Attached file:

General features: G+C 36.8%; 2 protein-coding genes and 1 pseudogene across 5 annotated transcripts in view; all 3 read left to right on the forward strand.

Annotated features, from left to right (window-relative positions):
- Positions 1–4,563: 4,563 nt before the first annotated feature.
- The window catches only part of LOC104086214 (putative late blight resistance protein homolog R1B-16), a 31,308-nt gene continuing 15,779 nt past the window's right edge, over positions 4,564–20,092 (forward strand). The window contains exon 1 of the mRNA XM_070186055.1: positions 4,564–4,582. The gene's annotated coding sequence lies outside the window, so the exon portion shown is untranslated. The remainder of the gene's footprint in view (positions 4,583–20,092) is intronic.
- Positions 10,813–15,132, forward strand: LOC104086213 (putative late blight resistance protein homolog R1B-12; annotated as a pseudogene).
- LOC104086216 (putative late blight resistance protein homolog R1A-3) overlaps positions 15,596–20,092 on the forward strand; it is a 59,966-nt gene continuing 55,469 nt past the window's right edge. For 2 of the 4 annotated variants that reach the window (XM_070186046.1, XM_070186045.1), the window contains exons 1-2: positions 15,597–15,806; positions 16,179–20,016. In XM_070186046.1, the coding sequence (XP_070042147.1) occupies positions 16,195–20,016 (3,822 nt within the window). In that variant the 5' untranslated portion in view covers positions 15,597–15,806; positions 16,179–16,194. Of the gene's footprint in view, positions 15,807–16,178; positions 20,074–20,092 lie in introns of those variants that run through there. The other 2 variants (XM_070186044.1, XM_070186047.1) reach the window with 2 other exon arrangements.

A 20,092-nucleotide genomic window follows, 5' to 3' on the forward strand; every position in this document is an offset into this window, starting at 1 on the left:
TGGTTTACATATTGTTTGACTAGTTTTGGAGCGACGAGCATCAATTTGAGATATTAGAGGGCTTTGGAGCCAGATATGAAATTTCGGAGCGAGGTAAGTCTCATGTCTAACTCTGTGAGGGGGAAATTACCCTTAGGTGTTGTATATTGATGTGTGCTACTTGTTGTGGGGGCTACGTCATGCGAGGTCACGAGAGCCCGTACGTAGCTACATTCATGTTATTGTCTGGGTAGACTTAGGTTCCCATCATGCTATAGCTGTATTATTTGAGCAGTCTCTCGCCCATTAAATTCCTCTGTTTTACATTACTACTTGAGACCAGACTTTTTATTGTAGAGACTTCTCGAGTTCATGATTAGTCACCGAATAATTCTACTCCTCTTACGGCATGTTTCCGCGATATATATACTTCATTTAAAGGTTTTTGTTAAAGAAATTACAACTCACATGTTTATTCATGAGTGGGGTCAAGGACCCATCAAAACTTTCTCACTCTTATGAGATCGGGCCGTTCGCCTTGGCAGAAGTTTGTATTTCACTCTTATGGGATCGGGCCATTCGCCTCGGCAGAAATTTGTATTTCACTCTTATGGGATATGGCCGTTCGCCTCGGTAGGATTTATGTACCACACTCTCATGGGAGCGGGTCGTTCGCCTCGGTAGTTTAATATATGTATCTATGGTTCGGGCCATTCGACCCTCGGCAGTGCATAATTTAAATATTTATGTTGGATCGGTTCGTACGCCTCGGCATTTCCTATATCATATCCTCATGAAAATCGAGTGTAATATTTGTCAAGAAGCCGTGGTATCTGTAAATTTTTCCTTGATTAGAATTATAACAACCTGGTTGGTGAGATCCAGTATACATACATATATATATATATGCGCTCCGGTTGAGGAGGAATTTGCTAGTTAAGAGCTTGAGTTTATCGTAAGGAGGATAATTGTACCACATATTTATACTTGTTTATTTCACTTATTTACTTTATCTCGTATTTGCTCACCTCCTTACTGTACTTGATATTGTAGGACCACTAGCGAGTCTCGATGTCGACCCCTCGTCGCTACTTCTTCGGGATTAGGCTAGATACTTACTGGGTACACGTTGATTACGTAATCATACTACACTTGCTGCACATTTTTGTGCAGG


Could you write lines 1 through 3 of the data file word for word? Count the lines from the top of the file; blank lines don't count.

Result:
General features: G+C 36.8%; 2 protein-coding genes and 1 pseudogene across 5 annotated transcripts in view; all 3 read left to right on the forward strand.

Annotated features, from left to right (window-relative positions):
- Positions 1–4,563: 4,563 nt before the first annotated feature.